by Stephen Tall on August 27, 2007
‘Ashcroft’s hold on party raises fears of Tory rift’ shouts the Telegraph headline, re-reporting the (month-old) news that top Tory peer, Michael Ashcroft, is directing and funding the party’s key seats strategy:
Tory concerns at the growing influence of Lord Ashcroft have been heightened by a memo to candidates from the billionaire peer instructing them on how to run their election campaigns. … Lord Ashcroft has moved into a large office in Conservative Campaign Headquarters in London’s Millbank from where he will run the party’s strategy for target seats.
As well as directing a -“professional field force” who report to him directly, the Tory deputy chairman is pouring money into a long list of the constituencies David Cameron must win to form a government. He is also conducting regular focus groups and private polling.
Opponents of Michael Ashcroft, who has donated more than £10 million to the Conservatives, claim that his dominance means the Tory command is now effectively split in two with Mr Cameron running one operation from his Commons office and Lord Ashcroft running a “mini empire” from Millbank. Some MPs fear the situation raises the prospect of a split in future.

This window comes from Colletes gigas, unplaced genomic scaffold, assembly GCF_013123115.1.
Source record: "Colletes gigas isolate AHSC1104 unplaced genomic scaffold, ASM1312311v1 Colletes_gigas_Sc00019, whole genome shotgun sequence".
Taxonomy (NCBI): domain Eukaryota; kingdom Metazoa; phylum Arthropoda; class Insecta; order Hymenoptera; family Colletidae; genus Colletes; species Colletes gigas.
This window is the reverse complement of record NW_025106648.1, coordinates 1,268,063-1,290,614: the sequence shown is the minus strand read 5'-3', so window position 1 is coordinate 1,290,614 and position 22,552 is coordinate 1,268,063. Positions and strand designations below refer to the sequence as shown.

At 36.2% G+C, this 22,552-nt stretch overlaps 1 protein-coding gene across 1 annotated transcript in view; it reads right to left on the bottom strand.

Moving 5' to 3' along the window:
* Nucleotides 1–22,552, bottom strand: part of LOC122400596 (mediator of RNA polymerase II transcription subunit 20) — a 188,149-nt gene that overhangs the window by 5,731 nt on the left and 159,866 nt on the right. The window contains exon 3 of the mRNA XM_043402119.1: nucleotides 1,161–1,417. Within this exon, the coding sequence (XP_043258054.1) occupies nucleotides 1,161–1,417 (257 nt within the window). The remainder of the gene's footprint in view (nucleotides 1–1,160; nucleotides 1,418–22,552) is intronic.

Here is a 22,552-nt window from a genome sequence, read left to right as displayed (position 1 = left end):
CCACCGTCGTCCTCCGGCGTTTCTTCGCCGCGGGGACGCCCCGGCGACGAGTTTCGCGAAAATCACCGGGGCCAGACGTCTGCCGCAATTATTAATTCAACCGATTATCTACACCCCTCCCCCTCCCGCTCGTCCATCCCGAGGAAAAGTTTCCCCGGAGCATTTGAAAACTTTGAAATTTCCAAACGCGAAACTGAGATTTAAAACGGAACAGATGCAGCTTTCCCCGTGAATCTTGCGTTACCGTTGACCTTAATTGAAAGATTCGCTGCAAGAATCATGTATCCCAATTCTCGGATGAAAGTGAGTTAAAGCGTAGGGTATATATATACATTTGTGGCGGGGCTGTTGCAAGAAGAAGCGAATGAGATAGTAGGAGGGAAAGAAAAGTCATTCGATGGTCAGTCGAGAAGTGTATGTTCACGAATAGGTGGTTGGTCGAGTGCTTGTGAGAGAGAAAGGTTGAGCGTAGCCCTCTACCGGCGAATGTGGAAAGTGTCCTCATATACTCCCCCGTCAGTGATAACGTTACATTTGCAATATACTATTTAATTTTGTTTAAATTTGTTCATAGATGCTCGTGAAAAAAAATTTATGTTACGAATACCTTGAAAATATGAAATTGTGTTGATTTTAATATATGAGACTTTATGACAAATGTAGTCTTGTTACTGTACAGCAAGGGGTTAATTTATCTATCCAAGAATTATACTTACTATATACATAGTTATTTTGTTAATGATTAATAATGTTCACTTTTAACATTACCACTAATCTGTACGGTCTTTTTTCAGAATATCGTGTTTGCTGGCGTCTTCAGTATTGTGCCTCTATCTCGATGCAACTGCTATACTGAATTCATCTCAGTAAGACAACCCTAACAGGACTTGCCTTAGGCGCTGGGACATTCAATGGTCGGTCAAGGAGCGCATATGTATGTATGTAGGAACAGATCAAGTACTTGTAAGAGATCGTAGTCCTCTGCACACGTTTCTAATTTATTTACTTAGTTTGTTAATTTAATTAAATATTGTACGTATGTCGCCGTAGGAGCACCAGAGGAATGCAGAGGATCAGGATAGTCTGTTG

Lord Ashcroft, estimated to be worth £800m, has long been a controversial figure. He has dual citizenship of the UK and Belize, and was made a peer by William Hague in 2000 without permanently living in Britain and paying full income tax.
Lib Dem peer Lord Oakeshott has attacked Lord Ashcroft’s latest move to assert control over the Tory election strategy: “The Tories are still taking money from Michael Ashcroft despite the controversy over his offshore situation, which is absolutely outrageous. How can Cameron claim to be socially responsible when he is letting him increase his own alternative power base?”
New Statesman editor John Kampfner recently highlighted Lord Ashcroft’s influential role in The Guardian:
The man Labour most fears is not Cameron but Michael Ashcroft. In April, the New Statesman reported figures that should send a chill down Labour spines. Of the 36 Tory gains last time around, 24 had been targeted by a consortium of high-value donors coordinated by Ashcroft, who is not only chief fundraiser but also party deputy chairman with special responsibility for target seats. And, as every election observer knows, elections are won and lost by a democratically unrepresentative number of floating voters in a small number of constituencies. It would not take a large swing for many of these seats to change hands.
The Conservatives have quietly been pouring money into them. Much of their work is below the radar – telephone and online canvassing. Thanks to Cameron’s early popularity and Labour’s demoralisation during the fag-end of the Blair era, the Tories have enjoyed a head start.